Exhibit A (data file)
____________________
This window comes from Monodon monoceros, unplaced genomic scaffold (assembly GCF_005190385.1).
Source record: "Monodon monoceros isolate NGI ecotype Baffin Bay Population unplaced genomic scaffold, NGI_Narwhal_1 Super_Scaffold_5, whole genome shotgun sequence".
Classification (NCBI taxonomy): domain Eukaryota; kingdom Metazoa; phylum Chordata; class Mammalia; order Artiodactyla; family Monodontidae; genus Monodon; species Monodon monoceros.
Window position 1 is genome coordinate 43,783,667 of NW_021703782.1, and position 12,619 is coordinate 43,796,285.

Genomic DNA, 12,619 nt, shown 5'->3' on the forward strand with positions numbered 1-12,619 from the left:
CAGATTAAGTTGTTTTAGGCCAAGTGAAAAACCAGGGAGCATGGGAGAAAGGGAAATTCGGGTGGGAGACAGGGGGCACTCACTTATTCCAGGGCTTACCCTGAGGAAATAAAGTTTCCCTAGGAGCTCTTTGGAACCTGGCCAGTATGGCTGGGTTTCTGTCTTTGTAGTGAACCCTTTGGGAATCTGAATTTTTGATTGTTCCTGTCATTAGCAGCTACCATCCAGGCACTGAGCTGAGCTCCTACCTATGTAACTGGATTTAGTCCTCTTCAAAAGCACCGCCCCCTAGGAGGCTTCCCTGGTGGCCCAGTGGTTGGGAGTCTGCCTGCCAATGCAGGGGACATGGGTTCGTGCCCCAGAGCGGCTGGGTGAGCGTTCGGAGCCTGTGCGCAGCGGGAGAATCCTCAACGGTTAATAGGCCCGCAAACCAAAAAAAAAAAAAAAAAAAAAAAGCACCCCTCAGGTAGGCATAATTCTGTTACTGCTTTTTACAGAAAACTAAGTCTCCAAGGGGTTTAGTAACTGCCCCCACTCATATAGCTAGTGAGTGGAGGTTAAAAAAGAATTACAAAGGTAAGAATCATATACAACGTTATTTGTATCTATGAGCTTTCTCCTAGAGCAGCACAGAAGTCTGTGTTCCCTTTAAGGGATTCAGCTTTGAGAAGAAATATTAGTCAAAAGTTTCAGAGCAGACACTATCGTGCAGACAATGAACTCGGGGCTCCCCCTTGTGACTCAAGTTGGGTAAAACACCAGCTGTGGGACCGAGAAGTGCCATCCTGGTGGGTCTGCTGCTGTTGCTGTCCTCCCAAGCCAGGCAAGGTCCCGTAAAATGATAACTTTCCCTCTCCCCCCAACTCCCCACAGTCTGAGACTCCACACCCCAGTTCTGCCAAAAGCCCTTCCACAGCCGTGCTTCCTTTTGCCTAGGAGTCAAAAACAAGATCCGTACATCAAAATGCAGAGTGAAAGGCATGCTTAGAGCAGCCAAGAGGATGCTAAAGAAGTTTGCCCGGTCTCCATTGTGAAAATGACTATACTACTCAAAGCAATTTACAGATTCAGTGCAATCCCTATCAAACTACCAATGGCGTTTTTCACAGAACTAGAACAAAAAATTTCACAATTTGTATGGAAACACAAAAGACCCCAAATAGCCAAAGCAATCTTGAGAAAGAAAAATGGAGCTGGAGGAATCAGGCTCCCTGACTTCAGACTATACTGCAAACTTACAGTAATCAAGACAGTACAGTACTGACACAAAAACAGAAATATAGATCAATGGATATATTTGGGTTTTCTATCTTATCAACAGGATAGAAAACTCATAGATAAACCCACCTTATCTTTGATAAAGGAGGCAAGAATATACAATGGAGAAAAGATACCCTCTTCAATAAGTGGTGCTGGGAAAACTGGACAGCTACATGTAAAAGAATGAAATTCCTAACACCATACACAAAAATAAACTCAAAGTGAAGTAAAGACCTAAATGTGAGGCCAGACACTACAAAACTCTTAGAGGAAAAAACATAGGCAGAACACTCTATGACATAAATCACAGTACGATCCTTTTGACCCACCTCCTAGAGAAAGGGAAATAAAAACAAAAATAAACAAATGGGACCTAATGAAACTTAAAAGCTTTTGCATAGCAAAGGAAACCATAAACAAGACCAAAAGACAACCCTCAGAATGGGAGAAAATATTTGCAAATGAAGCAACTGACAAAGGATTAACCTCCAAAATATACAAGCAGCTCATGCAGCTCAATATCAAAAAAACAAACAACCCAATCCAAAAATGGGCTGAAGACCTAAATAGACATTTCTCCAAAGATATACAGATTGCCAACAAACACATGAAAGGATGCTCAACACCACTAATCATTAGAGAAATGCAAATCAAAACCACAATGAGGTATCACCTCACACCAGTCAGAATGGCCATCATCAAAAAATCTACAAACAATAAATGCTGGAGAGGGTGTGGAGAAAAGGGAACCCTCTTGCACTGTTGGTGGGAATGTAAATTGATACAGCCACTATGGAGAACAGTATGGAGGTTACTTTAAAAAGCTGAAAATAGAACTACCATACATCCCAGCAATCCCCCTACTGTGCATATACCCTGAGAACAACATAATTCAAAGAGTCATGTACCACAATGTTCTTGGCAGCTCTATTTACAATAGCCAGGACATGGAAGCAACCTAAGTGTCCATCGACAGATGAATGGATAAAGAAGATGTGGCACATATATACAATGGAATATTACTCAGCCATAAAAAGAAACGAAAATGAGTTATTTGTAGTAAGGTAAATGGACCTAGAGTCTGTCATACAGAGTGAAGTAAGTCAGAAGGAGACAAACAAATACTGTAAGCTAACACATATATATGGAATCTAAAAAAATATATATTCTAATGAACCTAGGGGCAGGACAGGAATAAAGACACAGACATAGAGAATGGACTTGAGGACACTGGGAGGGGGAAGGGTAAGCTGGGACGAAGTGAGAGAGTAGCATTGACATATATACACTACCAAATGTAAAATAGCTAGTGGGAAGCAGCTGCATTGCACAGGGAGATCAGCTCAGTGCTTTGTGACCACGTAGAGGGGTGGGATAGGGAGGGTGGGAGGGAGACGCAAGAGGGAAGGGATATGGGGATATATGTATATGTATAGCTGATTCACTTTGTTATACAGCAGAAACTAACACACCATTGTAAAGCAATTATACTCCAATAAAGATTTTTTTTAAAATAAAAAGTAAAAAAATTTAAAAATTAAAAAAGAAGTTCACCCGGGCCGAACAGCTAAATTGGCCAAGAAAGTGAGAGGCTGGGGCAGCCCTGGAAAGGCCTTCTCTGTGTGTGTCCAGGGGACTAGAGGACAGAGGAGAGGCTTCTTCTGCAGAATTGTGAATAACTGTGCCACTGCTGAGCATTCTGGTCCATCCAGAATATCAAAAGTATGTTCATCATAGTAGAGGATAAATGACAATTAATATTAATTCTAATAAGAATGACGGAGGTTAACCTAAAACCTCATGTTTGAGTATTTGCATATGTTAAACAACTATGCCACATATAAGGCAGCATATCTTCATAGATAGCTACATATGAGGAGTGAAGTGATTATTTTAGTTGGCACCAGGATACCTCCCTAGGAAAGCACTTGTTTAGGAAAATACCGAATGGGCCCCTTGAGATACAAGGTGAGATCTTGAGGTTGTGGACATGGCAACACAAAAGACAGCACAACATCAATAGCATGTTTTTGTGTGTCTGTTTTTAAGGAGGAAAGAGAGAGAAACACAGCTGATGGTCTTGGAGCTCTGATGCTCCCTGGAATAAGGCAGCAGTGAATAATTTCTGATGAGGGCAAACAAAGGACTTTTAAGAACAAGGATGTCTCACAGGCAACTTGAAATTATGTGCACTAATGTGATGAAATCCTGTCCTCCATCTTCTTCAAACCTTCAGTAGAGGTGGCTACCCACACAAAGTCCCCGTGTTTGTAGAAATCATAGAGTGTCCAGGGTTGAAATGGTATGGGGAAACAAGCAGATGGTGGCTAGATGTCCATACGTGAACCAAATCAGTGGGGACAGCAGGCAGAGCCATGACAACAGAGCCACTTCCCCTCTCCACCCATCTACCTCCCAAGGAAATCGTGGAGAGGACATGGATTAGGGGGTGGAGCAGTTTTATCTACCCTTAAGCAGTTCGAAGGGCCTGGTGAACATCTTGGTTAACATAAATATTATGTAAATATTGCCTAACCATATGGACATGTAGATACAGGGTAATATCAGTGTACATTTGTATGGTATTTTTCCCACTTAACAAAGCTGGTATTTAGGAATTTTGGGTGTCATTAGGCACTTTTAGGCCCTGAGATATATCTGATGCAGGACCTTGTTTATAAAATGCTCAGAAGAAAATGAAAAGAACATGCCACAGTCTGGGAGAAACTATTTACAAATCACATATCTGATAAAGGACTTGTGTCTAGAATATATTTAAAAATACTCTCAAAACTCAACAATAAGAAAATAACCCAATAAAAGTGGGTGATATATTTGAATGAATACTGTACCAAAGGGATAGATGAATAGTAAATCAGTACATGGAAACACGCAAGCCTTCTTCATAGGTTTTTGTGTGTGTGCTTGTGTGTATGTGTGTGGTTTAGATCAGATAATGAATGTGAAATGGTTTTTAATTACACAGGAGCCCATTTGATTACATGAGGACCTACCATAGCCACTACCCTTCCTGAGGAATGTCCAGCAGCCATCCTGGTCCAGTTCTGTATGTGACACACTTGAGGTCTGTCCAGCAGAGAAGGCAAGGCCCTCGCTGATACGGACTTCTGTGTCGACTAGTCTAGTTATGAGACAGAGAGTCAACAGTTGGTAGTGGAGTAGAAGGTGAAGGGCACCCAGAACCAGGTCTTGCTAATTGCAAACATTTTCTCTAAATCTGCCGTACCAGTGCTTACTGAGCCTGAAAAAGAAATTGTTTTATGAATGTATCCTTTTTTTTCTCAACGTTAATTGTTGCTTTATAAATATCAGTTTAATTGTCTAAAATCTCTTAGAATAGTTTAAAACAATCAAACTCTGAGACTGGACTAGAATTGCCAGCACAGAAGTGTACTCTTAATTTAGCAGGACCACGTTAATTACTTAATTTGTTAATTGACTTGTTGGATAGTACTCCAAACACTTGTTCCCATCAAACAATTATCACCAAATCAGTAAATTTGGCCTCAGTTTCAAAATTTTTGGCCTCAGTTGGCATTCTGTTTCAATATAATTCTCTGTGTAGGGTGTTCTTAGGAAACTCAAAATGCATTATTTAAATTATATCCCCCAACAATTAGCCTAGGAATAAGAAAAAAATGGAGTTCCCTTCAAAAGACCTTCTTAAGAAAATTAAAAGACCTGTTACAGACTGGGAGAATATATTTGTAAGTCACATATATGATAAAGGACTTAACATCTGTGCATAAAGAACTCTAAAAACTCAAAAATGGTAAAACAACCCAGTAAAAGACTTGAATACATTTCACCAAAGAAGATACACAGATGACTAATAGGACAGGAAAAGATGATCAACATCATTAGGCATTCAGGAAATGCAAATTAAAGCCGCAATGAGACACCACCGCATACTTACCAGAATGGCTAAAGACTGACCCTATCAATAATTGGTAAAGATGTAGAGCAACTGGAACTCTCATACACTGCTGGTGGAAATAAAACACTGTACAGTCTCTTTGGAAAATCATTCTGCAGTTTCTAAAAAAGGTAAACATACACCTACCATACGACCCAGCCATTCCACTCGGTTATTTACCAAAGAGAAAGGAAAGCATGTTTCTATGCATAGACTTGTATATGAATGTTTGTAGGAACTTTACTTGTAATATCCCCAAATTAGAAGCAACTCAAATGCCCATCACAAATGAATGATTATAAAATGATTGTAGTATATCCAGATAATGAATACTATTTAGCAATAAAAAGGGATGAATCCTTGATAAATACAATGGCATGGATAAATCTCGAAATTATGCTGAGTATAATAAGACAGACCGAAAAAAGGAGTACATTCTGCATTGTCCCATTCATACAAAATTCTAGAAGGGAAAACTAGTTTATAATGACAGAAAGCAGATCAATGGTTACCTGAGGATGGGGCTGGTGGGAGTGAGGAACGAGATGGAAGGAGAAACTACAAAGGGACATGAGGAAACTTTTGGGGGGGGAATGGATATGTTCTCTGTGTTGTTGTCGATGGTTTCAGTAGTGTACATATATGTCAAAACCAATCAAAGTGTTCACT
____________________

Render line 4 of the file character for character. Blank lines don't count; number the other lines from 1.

Window position 1 is genome coordinate 43,783,667 of NW_021703782.1, and position 12,619 is coordinate 43,796,285.